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Hey! You! Nurse! Come over here.....

The first thing you must know, nurse, is that I am the daughter of a nurse. And not just any nurse. An R.N. And not just any R.N. An R.N. who was schooled by Catholic sisters her entire life, including nursing school, who became a nurse during WWII, and served at Marine Hospital in Detroit.

A nurse who wore whites every day.

A nurse who starched her caps every Saturday.

A nurse who pinned her pins on her uniform, and checked to make sure they were straight.

Good heavens, I even saw her in her nursing cape once.

A NURSE.

So, this is why I want to speak with you. This past weekend, you had the duty and privilege of caring for my beautiful niece. Said niece has a seizure disorder, and the doctors were not able to control it and decided to admit her. On top of the seizures, she was having night terrors as her anxiety shot up regarding the seizures.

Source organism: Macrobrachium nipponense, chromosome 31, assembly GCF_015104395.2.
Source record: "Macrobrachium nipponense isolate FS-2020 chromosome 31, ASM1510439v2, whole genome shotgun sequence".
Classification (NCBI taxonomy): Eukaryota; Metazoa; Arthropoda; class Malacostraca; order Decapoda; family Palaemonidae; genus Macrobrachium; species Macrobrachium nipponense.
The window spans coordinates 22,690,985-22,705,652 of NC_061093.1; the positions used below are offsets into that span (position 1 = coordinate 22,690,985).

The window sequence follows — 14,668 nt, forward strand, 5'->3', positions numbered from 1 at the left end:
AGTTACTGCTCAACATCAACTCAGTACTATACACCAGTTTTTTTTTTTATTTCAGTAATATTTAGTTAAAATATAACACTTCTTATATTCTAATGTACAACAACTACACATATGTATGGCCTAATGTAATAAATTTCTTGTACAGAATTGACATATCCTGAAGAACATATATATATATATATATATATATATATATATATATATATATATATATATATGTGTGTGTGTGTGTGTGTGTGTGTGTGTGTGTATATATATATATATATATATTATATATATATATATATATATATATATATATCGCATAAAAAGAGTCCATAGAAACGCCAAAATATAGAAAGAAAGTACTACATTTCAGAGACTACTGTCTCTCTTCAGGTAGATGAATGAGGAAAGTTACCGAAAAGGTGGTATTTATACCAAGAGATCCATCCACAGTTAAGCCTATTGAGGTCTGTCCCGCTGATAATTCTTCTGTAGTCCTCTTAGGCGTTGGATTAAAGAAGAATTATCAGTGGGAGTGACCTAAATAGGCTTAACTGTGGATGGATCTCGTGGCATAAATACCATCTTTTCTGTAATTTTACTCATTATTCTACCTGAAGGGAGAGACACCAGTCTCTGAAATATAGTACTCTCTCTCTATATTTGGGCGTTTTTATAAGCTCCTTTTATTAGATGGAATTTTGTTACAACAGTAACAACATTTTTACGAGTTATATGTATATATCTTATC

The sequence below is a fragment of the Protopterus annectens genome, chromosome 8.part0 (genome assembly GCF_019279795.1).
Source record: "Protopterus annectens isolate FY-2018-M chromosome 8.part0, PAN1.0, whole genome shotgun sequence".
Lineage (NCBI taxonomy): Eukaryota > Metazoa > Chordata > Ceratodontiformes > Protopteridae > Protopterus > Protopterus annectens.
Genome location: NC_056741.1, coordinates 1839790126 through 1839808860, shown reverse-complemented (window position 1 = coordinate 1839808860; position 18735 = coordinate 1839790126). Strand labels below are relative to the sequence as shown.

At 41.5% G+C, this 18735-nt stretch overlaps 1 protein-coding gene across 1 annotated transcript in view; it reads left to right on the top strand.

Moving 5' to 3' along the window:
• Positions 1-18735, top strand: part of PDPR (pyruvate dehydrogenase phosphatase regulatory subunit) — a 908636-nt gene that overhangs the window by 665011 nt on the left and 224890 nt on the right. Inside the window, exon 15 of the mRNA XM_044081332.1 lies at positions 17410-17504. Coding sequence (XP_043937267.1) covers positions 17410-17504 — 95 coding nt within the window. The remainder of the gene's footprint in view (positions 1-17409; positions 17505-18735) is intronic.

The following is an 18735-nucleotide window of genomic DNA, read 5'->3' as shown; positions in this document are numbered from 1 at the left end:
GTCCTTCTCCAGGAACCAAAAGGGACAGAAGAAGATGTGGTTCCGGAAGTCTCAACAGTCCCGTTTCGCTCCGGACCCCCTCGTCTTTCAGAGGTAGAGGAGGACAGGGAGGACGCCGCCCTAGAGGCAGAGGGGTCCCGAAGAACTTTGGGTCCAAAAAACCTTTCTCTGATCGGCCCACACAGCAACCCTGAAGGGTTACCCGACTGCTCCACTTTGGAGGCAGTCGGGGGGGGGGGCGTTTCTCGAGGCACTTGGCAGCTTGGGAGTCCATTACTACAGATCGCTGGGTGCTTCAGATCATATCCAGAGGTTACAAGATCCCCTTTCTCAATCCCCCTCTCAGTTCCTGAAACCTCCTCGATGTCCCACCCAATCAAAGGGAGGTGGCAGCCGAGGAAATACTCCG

(I'm also just gonna throw this out there. You've heard of the HIPAA laws, right? Where we are all entitled to complete privacy? I have enough HIPAA booklets to paper my living room, so I'm assuming that you - a medical professional - are familiar with this. But perhaps I should not assume.)

Anyway, you and one of your fellow nurses decided to stand outside my beautiful niece's room and discuss her case. Where everyone (including my niece) could hear. And you decided to laugh over the fact that she wasn't "really sick," it was "all in her head," and wouldn't it be nice to fake being sick to get out of work.

Just a couple of thoughts for you. A nurse is a professional. Maybe you didn't get that part in nursing school. You do not, under any circumstances, discuss a case where others can hear you. And you certainly don't make fun of a patient when the patient is within earshot.

Even if my niece's health issue was "all in her head" (and since it's a seizure disorder, isn't it likely that it is in her head??) and she was suffering from mental illness, you still are obligated to be a professional. Even mental illness is illness - again, perhaps you didn't pick that up in nursing school.

My sister talked to your supervisor. She's going to report you.

You're lucky I wasn't there.

You are REALLY lucky my mom wasn't there. She is a NURSE.

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